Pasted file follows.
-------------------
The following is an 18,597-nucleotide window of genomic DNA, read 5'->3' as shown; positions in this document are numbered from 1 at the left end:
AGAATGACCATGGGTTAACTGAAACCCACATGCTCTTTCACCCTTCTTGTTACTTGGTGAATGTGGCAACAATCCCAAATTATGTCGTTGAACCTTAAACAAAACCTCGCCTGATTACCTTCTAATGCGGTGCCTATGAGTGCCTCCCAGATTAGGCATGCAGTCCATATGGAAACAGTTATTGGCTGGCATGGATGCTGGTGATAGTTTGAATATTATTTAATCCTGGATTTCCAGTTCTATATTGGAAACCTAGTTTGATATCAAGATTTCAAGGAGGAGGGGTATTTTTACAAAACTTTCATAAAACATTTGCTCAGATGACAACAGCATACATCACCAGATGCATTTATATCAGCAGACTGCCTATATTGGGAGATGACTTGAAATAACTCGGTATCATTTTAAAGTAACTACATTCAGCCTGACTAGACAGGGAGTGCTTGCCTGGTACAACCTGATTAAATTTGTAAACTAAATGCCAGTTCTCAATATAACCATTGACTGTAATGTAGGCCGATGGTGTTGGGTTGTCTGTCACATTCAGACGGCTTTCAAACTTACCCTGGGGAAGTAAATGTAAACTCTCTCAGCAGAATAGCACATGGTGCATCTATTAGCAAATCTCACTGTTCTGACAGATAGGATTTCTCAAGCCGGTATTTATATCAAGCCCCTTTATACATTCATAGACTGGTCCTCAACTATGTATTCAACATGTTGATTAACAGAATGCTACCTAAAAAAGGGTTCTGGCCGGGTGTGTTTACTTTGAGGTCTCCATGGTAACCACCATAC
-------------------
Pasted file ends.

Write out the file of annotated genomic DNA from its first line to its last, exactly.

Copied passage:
The following is an 18,597-nucleotide window of genomic DNA, read 5'->3' as shown; positions in this document are numbered from 1 at the left end:
AGAATGACCATGGGTTAACTGAAACCCACATGCTCTTTCACCCTTCTTGTTACTTGGTGAATGTGGCAACAATCCCAAATTATGTCGTTGAACCTTAAACAAAACCTCGCCTGATTACCTTCTAATGCGGTGCCTATGAGTGCCTCCCAGATTAGGCATGCAGTCCATATGGAAACAGTTATTGGCTGGCATGGATGCTGGTGATAGTTTGAATATTATTTAATCCTGGATTTCCAGTTCTATATTGGAAACCTAGTTTGATATCAAGATTTCAAGGAGGAGGGGTATTTTTACAAAACTTTCATAAAACATTTGCTCAGATGACAACAGCATACATCACCAGATGCATTTATATCAGCAGACTGCCTATATTGGGAGATGACTTGAAATAACTCGGTATCATTTTAAAGTAACTACATTCAGCCTGACTAGACAGGGAGTGCTTGCCTGGTACAACCTGATTAAATTTGTAAACTAAATGCCAGTTCTCAATATAACCATTGACTGTAATGTAGGCCGATGGTGTTGGGTTGTCTGTCACATTCAGACGGCTTTCAAACTTACCCTGGGGAAGTAAATGTAAACTCTCTCAGCAGAATAGCACATGGTGCATCTATTAGCAAATCTCACTGTTCTGACAGATAGGATTTCTCAAGCCGGTATTTATATCAAGCCCCTTTATACATTCATAGACTGGTCCTCAACTATGTATTCAACATGTTGATTAACAGAATGCTACCTAAAAAAGGGTTCTGGCCGGGTGTGTTTACTTTGAGGTCTCCATGGTAACCACCATAC